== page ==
twitches that indicate a take. And in this wind, a super
lightweight GG/OSH tandem at the terminal end would not give
me near enough "fly weight" to stabilize my floating line.
My line would be yawing rapidly over the surface; I'd be
The wind conditions called for a heavier fly, something that
would settle in the water column fairly quickly and during
retrieve create enough drag that my leader and line would
remain relatively taut, and thus readable. Looking through
my fly boxes, I found just what the doctor ordered: a #10
flashback Hare's Ear Nymph.
I was concerned, though, that such a "big" nymph would not
cast well on a 1-wt. rod. (Sorta like pairing a big, heavy
bass bug with a 3-wt. rod?) But there was no opportunity
just then to test fire this combo's cast-ability, due to
tall shore weeds behind me.
Maneuvering quietly, I positioned my boat 25 feet directly
upwind of a downed tree whose rotting trunk angles down the
bank into the water. With the wind at my back, instead of
false casting overhead I began roll casting the nymph toward
the submerged log, thereby exploiting the tailwind to my
advantage. It took a few tries to get the feel of my new
7-ft. 1-wt. rod (shorter by 18-inches and 24 inches,
respectively, than the two rods I used last year).
On about the sixth roll, I splatted the nymph two feet my
side of the log, let it sink about five seconds then began
the retrieve. I was just killing time here, not expecting
any luck so early in the season - honestly not expecting to
have any luck today at all - when to my great surprise and
delight there suddenly appeared that telltale twitch,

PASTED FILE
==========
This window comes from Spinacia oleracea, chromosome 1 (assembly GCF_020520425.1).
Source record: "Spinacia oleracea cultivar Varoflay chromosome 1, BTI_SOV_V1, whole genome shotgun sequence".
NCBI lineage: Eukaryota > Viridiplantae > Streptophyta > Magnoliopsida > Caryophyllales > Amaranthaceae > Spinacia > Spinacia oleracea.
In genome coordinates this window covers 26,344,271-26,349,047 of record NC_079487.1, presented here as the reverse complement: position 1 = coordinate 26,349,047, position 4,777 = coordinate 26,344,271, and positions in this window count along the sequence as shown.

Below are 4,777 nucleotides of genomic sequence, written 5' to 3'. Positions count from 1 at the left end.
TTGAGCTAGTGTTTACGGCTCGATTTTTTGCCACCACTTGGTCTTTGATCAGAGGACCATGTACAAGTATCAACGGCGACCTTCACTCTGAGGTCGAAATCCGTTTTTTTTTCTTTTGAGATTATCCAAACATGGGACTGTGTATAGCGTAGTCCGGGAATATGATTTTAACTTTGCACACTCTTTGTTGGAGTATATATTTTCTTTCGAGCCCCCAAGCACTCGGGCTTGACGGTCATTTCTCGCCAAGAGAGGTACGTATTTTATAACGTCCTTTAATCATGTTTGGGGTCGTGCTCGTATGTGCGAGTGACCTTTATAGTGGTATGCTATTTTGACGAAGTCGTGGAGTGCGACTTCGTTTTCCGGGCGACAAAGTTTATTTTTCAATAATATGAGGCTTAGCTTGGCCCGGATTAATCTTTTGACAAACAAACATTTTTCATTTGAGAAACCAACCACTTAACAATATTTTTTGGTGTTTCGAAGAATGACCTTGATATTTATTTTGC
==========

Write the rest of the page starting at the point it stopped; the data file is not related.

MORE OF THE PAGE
followed by the line tightening. I lifted the rod and was
into a fish with an attitude. My cabin fever blues vanished
that same instant.
This was a bass about 10-inches long, so the resistance it
displayed could arguably be called representative of what a
keeper bluegill might exhibit if similarly inconvenienced.
Which I took note of because my new 1-wt. rod handled this
bass just fine, thank you very much.
My excitement grew when on my next two casts two more small
bass grabbed the nymph from basically the same spot. Then
I ruined everything by getting too ambitious, trying to send
a cast beyond the submerged log. What happened, I put the
nymph only a few inches from where wood meets water and the
cast immediately snagged. Great.
Decision time: Do I rescue the nymph, or deliberately sacrifice
it by breaking off and tying on another. Answer: Rescue the
nymph; this lake has more bass in it than I've got nymphs.
After invading the submerged log area to retrieve my gear,
I knew this hotspot was toast. That was very irritating,
too, because now I'd moved my boat farther downwind of the
protective tree cover behind me; the south wind with its
random gusts now had a better shot at grabbing my boat.
Here is where my 2-anchor rig paid its way once more, by
holding my canoe steadily enough in position that I could
Once I moved down the channel another 25 feet, it wasn't
long before the bluegills made their presence known. In
no time flat, a contest began in my mind, one where I would
keep count and see which species - bass or bluegill - would
be the most-caught fish today. It started out 3-0 in favor